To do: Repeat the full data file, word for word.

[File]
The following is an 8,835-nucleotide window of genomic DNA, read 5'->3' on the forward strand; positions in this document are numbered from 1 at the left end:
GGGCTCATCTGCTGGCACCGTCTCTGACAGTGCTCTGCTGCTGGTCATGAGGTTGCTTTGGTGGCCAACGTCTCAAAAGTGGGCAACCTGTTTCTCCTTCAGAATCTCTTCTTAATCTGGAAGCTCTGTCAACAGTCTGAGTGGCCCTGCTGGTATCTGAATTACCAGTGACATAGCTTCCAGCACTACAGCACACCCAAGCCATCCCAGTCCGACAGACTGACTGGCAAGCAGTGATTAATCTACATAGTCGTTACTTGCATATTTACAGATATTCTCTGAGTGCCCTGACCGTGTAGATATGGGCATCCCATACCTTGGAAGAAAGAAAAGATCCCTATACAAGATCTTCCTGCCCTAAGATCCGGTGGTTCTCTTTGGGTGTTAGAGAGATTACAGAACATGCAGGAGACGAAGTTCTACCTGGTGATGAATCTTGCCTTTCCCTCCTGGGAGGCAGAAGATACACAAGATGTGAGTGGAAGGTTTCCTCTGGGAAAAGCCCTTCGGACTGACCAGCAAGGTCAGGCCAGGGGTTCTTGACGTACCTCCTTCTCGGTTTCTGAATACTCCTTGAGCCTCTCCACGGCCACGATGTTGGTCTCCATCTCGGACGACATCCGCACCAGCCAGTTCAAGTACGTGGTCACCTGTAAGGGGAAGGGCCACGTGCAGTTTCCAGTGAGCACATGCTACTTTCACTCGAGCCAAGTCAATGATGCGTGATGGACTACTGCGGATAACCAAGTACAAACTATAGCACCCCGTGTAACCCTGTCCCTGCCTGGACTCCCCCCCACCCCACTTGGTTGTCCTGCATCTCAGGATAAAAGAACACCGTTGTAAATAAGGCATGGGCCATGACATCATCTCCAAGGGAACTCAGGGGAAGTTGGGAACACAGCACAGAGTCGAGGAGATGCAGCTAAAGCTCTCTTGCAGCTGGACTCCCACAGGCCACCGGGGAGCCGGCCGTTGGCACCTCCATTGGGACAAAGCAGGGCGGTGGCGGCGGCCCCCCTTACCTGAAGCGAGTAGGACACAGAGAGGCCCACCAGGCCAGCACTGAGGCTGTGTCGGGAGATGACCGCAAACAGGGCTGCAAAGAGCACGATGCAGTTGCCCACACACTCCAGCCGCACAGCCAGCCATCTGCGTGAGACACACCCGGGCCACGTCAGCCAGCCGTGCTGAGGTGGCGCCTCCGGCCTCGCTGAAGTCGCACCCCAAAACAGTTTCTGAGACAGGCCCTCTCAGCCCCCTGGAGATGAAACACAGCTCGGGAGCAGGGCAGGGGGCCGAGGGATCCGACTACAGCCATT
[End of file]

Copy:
The following is an 8,835-nucleotide window of genomic DNA, read 5'->3' on the forward strand; positions in this document are numbered from 1 at the left end:
GGGCTCATCTGCTGGCACCGTCTCTGACAGTGCTCTGCTGCTGGTCATGAGGTTGCTTTGGTGGCCAACGTCTCAAAAGTGGGCAACCTGTTTCTCCTTCAGAATCTCTTCTTAATCTGGAAGCTCTGTCAACAGTCTGAGTGGCCCTGCTGGTATCTGAATTACCAGTGACATAGCTTCCAGCACTACAGCACACCCAAGCCATCCCAGTCCGACAGACTGACTGGCAAGCAGTGATTAATCTACATAGTCGTTACTTGCATATTTACAGATATTCTCTGAGTGCCCTGACCGTGTAGATATGGGCATCCCATACCTTGGAAGAAAGAAAAGATCCCTATACAAGATCTTCCTGCCCTAAGATCCGGTGGTTCTCTTTGGGTGTTAGAGAGATTACAGAACATGCAGGAGACGAAGTTCTACCTGGTGATGAATCTTGCCTTTCCCTCCTGGGAGGCAGAAGATACACAAGATGTGAGTGGAAGGTTTCCTCTGGGAAAAGCCCTTCGGACTGACCAGCAAGGTCAGGCCAGGGGTTCTTGACGTACCTCCTTCTCGGTTTCTGAATACTCCTTGAGCCTCTCCACGGCCACGATGTTGGTCTCCATCTCGGACGACATCCGCACCAGCCAGTTCAAGTACGTGGTCACCTGTAAGGGGAAGGGCCACGTGCAGTTTCCAGTGAGCACATGCTACTTTCACTCGAGCCAAGTCAATGATGCGTGATGGACTACTGCGGATAACCAAGTACAAACTATAGCACCCCGTGTAACCCTGTCCCTGCCTGGACTCCCCCCCACCCCACTTGGTTGTCCTGCATCTCAGGATAAAAGAACACCGTTGTAAATAAGGCATGGGCCATGACATCATCTCCAAGGGAACTCAGGGGAAGTTGGGAACACAGCACAGAGTCGAGGAGATGCAGCTAAAGCTCTCTTGCAGCTGGACTCCCACAGGCCACCGGGGAGCCGGCCGTTGGCACCTCCATTGGGACAAAGCAGGGCGGTGGCGGCGGCCCCCCTTACCTGAAGCGAGTAGGACACAGAGAGGCCCACCAGGCCAGCACTGAGGCTGTGTCGGGAGATGACCGCAAACAGGGCTGCAAAGAGCACGATGCAGTTGCCCACACACTCCAGCCGCACAGCCAGCCATCTGCGTGAGACACACCCGGGCCACGTCAGCCAGCCGTGCTGAGGTGGCGCCTCCGGCCTCGCTGAAGTCGCACCCCAAAACAGTTTCTGAGACAGGCCCTCTCAGCCCCCTGGAGATGAAACACAGCTCGGGAGCAGGGCAGGGGGCCGAGGGATCCGACTACAGCCATT